Friday, November 12, 2010


It can be argued that edutainment has existed for millennia in the form of parables and fables that promoted social change.

Modern forms include television productions, film, museum exhibits, and computer software which use entertainment to attract and maintain an audience, while incorporating deliberate educational content or messages.

Since the 1970s, various groups in the United States, the United Kingdom, and Latin America have used edutainment to address such health and social issues as substance abuse, immunization, teenage pregnancy, HIV/AIDS, and cancer. Initiatives in major universities, such as Johns Hopkins University and the University of Wisconsin-Madison, NGOs such as PCI-Media Impact, and government agencies such as the Center for Disease Control (CDC) have produced edutainment content.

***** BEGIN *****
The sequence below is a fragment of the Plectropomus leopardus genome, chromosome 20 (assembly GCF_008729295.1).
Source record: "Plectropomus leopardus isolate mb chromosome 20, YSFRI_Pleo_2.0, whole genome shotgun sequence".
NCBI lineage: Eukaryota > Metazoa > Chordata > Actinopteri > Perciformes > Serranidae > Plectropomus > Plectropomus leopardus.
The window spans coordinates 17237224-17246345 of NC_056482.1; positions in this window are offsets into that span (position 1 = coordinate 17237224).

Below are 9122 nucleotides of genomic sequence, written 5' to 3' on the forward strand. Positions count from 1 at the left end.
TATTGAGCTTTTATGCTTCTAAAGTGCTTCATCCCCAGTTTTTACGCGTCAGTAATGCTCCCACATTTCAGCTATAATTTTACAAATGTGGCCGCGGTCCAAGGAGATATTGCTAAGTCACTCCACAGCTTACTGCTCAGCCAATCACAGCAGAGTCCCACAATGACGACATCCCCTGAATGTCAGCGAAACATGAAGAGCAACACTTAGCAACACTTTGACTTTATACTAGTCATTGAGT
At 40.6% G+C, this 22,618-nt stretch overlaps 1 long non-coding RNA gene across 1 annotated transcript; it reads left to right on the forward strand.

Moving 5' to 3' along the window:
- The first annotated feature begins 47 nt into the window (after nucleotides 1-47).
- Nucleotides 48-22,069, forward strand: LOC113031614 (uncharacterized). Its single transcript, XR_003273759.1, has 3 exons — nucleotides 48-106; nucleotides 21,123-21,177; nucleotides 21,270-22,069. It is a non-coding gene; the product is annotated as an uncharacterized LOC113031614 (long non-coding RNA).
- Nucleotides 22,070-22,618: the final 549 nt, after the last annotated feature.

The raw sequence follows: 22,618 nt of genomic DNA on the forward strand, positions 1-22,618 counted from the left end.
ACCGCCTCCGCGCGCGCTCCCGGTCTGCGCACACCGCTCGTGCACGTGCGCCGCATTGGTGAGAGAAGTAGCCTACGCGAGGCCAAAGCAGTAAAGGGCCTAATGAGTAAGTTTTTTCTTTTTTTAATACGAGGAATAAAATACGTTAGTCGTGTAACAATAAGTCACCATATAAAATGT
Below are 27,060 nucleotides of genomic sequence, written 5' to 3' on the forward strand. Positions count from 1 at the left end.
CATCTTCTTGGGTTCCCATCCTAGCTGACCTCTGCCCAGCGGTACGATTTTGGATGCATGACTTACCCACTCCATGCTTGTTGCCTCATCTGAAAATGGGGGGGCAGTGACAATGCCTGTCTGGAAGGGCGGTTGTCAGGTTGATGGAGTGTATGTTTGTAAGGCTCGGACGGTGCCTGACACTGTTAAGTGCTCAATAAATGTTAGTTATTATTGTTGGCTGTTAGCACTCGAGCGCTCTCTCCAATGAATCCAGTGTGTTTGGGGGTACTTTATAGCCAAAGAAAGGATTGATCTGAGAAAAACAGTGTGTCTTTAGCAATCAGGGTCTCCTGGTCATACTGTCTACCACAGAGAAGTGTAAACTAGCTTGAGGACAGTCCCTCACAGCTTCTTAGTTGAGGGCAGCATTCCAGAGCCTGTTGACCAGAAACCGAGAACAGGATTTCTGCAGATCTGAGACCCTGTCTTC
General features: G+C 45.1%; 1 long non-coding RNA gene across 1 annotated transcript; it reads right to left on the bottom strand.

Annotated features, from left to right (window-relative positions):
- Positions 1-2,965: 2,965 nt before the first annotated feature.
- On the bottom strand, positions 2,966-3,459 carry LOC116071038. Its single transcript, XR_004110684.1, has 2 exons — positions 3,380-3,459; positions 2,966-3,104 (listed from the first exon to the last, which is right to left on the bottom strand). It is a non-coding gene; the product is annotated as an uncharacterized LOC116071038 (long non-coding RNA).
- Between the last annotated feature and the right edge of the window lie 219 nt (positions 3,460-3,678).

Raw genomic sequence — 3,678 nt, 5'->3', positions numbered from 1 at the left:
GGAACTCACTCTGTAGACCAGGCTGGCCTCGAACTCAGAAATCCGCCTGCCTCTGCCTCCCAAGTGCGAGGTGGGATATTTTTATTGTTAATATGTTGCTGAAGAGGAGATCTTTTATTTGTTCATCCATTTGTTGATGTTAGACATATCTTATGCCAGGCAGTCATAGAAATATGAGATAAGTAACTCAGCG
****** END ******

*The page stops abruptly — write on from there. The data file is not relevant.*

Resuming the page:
One form of edutainment popular in Latin America is the educational telenovela. Miguel Sabido, a producer of telenovelas from the 1970s on, has combined communication theory with pro-health/education messages to educate audiences throughout Latin America about family planning, literacy, and other topics. He developed a model which incorporated the work of Albert Bandura and other theorists, as well as research to determine whether programs impacted audience behavior.

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